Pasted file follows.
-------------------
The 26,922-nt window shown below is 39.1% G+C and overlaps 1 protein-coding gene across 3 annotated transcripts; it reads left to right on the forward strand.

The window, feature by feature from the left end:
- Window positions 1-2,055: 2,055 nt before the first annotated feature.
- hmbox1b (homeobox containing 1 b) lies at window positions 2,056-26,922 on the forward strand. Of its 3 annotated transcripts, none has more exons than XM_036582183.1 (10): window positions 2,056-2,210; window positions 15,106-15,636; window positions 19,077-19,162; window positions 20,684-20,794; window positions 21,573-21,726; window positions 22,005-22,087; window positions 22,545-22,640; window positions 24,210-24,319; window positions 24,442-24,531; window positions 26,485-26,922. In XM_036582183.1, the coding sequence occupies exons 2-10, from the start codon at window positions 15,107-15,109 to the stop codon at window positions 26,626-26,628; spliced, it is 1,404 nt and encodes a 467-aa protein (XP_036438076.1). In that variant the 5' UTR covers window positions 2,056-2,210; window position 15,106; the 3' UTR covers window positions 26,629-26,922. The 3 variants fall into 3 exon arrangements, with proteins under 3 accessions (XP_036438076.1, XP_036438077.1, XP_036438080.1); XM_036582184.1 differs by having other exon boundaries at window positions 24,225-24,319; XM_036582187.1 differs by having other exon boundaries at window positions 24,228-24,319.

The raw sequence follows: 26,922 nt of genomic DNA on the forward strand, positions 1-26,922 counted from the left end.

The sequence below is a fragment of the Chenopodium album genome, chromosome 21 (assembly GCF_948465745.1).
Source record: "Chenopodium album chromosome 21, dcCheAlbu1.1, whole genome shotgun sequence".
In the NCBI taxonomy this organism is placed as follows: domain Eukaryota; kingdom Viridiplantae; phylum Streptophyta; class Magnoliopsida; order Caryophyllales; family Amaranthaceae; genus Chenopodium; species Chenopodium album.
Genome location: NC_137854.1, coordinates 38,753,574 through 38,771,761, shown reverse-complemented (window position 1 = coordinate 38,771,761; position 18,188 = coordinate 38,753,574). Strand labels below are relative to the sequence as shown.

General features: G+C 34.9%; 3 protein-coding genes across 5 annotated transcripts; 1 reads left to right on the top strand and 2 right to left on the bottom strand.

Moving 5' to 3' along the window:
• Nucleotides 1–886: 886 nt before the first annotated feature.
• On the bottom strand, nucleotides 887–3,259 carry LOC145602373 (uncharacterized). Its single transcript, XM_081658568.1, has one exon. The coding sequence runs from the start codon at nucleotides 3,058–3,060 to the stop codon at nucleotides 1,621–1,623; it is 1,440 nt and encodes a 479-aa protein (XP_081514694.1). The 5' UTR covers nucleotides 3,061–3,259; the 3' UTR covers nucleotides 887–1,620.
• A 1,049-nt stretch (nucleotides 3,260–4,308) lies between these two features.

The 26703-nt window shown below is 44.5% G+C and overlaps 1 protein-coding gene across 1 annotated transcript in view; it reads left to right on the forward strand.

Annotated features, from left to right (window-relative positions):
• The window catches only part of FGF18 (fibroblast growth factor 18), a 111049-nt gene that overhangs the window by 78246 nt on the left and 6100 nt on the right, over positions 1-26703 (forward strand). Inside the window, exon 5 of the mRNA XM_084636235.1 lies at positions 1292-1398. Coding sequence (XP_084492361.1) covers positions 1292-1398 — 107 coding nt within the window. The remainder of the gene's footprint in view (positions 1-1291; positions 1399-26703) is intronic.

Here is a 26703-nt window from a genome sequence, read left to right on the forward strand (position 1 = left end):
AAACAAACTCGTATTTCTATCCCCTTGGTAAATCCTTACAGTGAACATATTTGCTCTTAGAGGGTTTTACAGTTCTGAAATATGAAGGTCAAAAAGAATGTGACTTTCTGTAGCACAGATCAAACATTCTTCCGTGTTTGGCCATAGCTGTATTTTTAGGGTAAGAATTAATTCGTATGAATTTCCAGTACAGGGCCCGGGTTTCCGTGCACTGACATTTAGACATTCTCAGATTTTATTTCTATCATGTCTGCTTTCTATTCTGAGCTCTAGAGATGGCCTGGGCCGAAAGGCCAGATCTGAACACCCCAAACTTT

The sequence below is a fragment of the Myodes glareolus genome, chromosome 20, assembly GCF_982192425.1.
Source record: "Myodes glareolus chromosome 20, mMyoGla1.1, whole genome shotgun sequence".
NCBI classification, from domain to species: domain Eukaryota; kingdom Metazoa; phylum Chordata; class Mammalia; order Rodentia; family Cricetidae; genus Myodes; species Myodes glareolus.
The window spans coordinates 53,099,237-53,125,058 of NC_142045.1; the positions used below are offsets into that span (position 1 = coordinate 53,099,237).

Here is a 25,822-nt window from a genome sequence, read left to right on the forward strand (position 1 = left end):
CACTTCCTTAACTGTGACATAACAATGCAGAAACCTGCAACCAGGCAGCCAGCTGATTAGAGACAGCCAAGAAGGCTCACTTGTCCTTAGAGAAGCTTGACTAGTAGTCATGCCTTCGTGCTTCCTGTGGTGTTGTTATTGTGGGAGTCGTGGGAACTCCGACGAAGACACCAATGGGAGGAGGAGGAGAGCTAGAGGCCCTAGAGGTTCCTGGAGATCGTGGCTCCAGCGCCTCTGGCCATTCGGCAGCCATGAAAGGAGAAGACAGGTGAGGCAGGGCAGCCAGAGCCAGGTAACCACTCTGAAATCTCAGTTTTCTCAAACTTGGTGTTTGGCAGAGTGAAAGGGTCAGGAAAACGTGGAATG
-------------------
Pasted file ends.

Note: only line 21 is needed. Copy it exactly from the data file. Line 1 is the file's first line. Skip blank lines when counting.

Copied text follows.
Source record: "Myodes glareolus chromosome 20, mMyoGla1.1, whole genome shotgun sequence".